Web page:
the trench is not in fact as deep as the engineer calculated
5. July 2014. -
Opening: 4. July 2014 at 18:00
The exhibition by Tamás Kaszás under the title, the trench is not in fact as deep as the engineer calculated
asks what the fate of avant-garde utopias has to tell us about the tension between visions of the future and their practical implementation. For the exhibition, Kaszás has erected a life-size reconstruction of a kiosk designed by Lajos Kassák in the main square of Óbuda. It is a re-interpretation of Kassák’s work, turning constructivist “picture architecture” into a tangible, three-dimensional object stripped down to its inherent simplicity. The first version of the installation was displayed at the contemporary art festival Utopien vermeiden? [Are utopias avoidable?] in Halle, Germany, in 2013.
Tamás Kaszás’s art centres on ecological, economic and social issues. Dominating his approach are the concepts of autonomous individual and community, collaborative solutions, re-coordination of experience and knowledge, marginal viewpoints, and sustainability. The thematic groups which clearly emerge from his art works and installations may be interpreted as constituting an alternative model of society, a confrontation with the global order and all kinds of oppression. At this exhibition, the artist himself questions the reality and validity of these strategies, perhaps hoping that the endeavours of today will not share the fate of the utopias.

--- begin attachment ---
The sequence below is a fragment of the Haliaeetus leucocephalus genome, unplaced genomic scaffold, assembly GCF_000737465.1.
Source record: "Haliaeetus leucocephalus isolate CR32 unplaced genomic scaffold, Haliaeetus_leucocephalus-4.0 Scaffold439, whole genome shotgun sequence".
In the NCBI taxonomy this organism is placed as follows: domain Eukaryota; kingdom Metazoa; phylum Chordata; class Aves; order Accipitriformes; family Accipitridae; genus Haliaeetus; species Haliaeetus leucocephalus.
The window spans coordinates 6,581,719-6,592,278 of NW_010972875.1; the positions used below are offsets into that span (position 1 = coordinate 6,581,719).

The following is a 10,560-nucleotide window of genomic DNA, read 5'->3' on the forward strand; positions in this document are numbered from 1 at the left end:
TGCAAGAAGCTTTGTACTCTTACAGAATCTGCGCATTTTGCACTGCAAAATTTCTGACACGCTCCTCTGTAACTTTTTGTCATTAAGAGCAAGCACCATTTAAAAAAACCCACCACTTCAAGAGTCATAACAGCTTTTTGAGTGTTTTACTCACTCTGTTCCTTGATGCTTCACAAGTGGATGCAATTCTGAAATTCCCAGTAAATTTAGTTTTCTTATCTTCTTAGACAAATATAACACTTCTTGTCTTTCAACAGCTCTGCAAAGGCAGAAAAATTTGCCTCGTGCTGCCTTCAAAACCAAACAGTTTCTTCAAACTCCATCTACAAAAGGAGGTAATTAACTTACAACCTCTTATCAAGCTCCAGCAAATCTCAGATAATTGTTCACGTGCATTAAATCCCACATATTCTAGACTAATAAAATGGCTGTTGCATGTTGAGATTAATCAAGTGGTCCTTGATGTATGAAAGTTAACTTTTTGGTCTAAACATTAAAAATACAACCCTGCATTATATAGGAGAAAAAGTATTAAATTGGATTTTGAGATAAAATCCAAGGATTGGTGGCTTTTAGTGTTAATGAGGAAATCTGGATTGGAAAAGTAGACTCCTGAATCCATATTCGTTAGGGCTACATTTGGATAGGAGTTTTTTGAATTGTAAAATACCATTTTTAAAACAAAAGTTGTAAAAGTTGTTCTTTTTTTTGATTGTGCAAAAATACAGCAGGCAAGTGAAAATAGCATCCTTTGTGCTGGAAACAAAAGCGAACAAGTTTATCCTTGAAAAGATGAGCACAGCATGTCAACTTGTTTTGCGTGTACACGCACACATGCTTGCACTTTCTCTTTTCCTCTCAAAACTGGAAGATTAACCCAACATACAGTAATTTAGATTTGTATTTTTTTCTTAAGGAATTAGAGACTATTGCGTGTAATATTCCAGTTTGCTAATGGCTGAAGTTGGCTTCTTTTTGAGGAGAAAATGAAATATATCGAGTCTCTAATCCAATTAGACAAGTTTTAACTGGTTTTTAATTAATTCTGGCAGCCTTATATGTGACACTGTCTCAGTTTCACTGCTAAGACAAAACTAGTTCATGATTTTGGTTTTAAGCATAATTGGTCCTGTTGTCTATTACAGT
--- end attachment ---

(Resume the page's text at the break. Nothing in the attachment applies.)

To map out the ideals of society, Kaszás focuses on the advertisements and kiosks designed by avant garde artists to propagate the ideals of modernity. The international exhibitions and industrial trade fairs which showed off the innovations of science and culture in the 1920s demanded new forms of presentation and new advertising media. Avant garde artists and architects were actively involved in designing these ephemeral architectural constructions and advertising kiosks. For them, the advertisement and the kiosk were more than just the heralds of the modern advances and new principles of quality. They saw them as having a society-forming role, providing broad public access to the new ideals. The boundaries between advertising media and the “demonstrators” of artistic programmes began to dissolve, as is conveyed by this show of Tamás Kaszás’ work together with artworks belonging to the Kassák Museum.
Tamás Kaszás’s work is the realisation of old utopian designs as abandoned, debased, defunctionalised ruins. The unfulfilled, worn out and debased remnants of modernity’s programme have taken a place in contemporary culture stripped of their utopian charge. They are the raw material for Kaszás’s art, and furnish his proposed models of society with realism and potential feasibility. As Lajos Kassák put it when setting out his theory of advertising in The Book of Cleanliness, it is only when we jump that we find that “the trench is not in fact as deep as the engineer calculated”.